I have a confession to make.
I’m not who you think I am.
I’m going to tell you a big secret. Are you ready?
A mess. Such a gigantic mess.
People who know me from work often mistake me for a perfectionist. Someone who is organized. Detail-oriented. Punctual. Put-together. A Stickler with a capital S. When I try to protest, “No, I’m really not!” I’m usually dismissed with a wave and a laugh. “I know it’s hard when you’re a perfectionist,” they say. “You’re too hard on yourself.” And I’m left feeling bewildered, because I know the real me, and I’m thinking, Wanna come over to my house and see for yourself how NOT a perfectionist I am?
To be fair, when you’re a copy editor by profession (OK, really by nature), the desire for neatness and consistency and right-ness is part of the gig. So yes, I can make sentences flow nicely, and I can draw people in with a compelling paragraph (gosh, at least I hope that’s what I’m doing), and I can try my best to make sure the capitals and the commas and the quotation marks are all in their proper places. On paper and on screen, yes, I am organized. I am neat. I am annoying with my red pen. I hold all the Rules, the Guidelines, the Rights and Wrongs in my brain, and can whip them out at a moment’s notice.
So why in the world can’t I be like that in my actual, day-to-day life?
A typical morning in my house starts around 6:30 a.m., when my 6-year-old bounces out of bed in the most annoyingly cheerful manner (let’s get real, I’m just jealous of her morning-person super powers). She wakes me up and then flips on PBS because it takes me about half an hour to become coherent in the mornings, and she knows this. Bless her. Once I’ve woken up enough to notice the time, my morning panic ritual begins. I forgot to make the baby’s bottles for the day last night! I forgot to run a load of school uniform laundry! I forgot to prep our lunches! I never checked E’s backpack yesterday to even see if she had homework or papers that needed signing. I forgot that I was supposed to run to the store for decent school lunch items, and now I’m sending my child to school with four varieties of crackers and a juice box. You get the idea. By some miracle, I get the baby fed and settled with whoever is watching her that day, and we usually manage to get ourselves out the door at least close to on-time. But more often than not, my hair is still wet, and I do my makeup in the car after dropping off the 1st grader but before I arrive at work… or in the office parking lot, where I wave to my coworkers from my minivan with a tube of mascara in my hand as they’re walking in.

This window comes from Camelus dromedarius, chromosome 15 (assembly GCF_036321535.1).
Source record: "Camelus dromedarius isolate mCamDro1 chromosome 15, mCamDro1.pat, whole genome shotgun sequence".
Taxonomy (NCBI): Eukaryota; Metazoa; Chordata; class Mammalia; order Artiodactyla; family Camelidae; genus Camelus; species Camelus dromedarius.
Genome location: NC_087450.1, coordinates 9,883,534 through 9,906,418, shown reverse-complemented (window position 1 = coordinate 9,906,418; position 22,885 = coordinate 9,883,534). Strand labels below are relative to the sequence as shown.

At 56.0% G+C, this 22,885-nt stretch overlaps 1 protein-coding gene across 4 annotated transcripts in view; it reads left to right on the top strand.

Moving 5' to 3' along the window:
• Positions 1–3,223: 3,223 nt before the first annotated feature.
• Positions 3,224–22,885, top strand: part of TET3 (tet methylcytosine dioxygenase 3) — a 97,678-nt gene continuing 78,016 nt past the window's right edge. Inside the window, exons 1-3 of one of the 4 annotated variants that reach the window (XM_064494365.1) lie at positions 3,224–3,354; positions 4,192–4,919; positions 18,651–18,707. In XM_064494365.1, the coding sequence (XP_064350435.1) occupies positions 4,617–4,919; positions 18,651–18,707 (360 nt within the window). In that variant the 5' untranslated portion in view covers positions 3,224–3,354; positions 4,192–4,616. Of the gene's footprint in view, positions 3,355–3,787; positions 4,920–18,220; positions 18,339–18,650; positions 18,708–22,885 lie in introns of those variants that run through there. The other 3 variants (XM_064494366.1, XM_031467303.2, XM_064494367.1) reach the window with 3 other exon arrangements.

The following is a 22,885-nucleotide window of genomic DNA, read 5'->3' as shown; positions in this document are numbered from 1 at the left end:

Then I remember, I didn’t plan anything for dinner, either.
And on these mornings, I beat myself up over what a total disaster I am, and what a mess my life feels like, and how tired and guilty I feel. And then I pull it together, walk into work, sit down at my desk, pop open my laptop, and train my focus elsewhere, putting everything else out of my mind until I’m back home again that evening and starting it all over again.
I need help.
Over the weekend, this routine—which began around August of last year, when I returned to work part-time after our sweet miracle baby (a story for another day) was a little over 3 months old—finally caught up with me, and I collapsed under the weight of the burden I’d been carrying. I cried, I curled up into a ball, I yelled at my amazing, wonderful, always supportive husband, I cried some more, I apologized… I felt all the feels, as I guess people are saying these days. I felt them out loud, and it was ugly. And then I took a deep breath, and I let God take it all, and I slept.
All I can say is Praise God, His mercies are new every morning. On Sunday I woke with a new resolve. Instead of feeling this sense of pressure because of all that I perceive to be expected of me and because of what all the other working moms are doing well (are they, really though? am I not alone in this chaotic existence?), I felt something new and unusual and a little uncomfortable…
Boy, am I flawed. So flawed! I am so imperfect. I do not have it all together, as much as I’m tempted to pretend I do. My life is messy, and I am a human being in need of grace. God gives us His grace so freely, and it’s so unbelievable and so overwhelming, and yet, that I can grasp. Giving myself a little grace, though? For a mom/ wife/ daughter/ sister/ friend/ employee who wants so badly to be the person everyone needs me to be? That is hard.
This morning I took a little trip to Target with the baby (she doesn’t seem to like Target much, which is really a problem), and I had a little too much fun selecting file folders and desk organizers and a planner. It’s a tiny step toward organizing my home life so that I can be the mom and wife and woman God has called me to be… not because it’s what’s expected of me, but because I want to take good care of these people He’s given me. It’s by no means a magic wand that will fix my messiness. I’m sure I will still feel messy, and my home will be dusty and un-vacuumed, and my surfaces will be cluttered. I will probably still forget to make the bottles sometimes, and I will
probably definitely still pull a dirty shirt out of the hamper and wear it again because I decided to sleep instead of do laundry last night.
But today my heart feels a little tidier, and it’s a good place to start.
5 thoughts on “Not a perfectionist”
Beautifully put Rebekah. Your honesty is refreshing and a blessing to all the other moms who are also a mess. (Why do we try to be good at everything?) I can’t wait for more posts. 🙂
Thank you, Liz! It was good for me to share how I’ve been feeling, and I hope it will encourage other women too! 🙂
Boy do I love you! Great blog that spoke to my heart!
Love you too! Thank you! xoxo!
I loved it. Aunt J